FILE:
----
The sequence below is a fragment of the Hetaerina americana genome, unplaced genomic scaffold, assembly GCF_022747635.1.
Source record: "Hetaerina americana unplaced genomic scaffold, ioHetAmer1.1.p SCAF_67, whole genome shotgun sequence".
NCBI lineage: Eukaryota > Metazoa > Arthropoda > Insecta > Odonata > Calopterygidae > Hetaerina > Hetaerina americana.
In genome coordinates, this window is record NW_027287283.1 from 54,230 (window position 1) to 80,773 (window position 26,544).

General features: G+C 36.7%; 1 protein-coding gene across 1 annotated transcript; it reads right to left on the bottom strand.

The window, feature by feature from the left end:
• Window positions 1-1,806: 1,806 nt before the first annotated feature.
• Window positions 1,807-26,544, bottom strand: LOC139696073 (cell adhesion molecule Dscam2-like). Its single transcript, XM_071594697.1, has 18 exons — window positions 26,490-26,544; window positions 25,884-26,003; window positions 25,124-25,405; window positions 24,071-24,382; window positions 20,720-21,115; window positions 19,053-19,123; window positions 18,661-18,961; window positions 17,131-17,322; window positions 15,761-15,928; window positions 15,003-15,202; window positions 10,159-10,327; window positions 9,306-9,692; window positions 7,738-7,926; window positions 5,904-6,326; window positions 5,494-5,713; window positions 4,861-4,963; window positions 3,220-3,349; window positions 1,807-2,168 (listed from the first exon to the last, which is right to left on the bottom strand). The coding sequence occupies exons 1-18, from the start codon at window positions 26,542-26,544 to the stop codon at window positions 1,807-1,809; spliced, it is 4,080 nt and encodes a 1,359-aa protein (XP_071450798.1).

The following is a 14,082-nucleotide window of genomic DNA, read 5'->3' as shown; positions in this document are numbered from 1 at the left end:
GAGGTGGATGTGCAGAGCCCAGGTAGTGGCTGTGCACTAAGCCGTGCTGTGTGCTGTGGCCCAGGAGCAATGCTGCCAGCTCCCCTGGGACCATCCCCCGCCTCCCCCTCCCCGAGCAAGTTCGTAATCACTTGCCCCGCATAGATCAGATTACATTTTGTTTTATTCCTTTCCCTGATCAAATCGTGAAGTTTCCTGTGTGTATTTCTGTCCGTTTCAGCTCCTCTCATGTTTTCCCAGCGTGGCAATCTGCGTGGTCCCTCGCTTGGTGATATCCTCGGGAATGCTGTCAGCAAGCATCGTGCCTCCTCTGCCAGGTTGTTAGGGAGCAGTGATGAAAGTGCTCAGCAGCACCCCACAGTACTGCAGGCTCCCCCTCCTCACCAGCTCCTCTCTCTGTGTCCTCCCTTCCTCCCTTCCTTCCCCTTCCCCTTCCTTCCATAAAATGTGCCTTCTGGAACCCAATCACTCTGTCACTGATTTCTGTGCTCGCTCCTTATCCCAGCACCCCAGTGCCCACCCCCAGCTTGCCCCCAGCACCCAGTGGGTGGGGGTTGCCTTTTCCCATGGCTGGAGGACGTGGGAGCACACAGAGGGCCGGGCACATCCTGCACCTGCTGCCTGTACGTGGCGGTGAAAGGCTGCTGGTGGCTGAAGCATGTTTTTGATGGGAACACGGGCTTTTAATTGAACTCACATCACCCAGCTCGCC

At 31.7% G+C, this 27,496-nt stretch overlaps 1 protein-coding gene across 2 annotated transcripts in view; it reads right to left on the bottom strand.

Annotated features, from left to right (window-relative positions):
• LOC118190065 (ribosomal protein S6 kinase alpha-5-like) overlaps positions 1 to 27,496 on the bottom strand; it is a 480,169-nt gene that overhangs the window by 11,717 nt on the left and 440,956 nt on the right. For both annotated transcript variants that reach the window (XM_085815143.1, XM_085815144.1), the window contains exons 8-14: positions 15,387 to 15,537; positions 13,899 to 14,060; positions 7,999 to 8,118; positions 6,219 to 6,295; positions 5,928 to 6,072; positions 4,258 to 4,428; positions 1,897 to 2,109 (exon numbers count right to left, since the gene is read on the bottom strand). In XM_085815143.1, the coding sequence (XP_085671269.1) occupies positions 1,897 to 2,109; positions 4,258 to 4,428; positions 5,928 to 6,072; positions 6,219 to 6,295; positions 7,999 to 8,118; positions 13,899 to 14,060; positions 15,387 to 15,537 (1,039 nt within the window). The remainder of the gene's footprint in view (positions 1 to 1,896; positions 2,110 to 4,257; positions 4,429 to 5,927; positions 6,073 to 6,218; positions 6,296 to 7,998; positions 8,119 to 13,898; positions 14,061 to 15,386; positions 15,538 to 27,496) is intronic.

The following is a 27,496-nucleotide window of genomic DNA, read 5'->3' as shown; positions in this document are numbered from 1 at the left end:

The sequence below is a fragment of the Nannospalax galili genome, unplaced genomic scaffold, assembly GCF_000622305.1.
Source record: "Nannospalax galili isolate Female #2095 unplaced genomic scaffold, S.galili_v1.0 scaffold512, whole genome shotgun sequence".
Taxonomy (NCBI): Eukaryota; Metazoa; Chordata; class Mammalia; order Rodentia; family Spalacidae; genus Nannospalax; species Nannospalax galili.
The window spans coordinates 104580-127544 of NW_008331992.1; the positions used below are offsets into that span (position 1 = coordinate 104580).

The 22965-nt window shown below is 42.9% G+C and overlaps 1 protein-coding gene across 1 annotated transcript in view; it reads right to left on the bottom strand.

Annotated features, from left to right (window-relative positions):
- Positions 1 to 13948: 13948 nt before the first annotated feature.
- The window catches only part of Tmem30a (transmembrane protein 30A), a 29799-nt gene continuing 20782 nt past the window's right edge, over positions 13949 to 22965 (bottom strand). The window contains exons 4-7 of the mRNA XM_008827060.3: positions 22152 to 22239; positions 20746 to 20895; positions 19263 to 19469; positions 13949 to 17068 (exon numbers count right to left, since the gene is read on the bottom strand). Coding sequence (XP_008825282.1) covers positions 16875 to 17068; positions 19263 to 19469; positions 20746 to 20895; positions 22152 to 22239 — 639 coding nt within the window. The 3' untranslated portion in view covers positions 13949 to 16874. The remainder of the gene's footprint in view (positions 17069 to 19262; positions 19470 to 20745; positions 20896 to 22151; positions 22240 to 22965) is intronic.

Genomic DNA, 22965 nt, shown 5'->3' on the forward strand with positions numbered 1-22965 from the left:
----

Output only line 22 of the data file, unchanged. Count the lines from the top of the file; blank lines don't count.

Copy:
- The window catches only part of Tmem30a (transmembrane protein 30A), a 29799-nt gene continuing 20782 nt past the window's right edge, over positions 13949 to 22965 (bottom strand). The window contains exons 4-7 of the mRNA XM_008827060.3: positions 22152 to 22239; positions 20746 to 20895; positions 19263 to 19469; positions 13949 to 17068 (exon numbers count right to left, since the gene is read on the bottom strand). Coding sequence (XP_008825282.1) covers positions 16875 to 17068; positions 19263 to 19469; positions 20746 to 20895; positions 22152 to 22239 — 639 coding nt within the window. The 3' untranslated portion in view covers positions 13949 to 16874. The remainder of the gene's footprint in view (positions 17069 to 19262; positions 19470 to 20745; positions 20896 to 22151; positions 22240 to 22965) is intronic.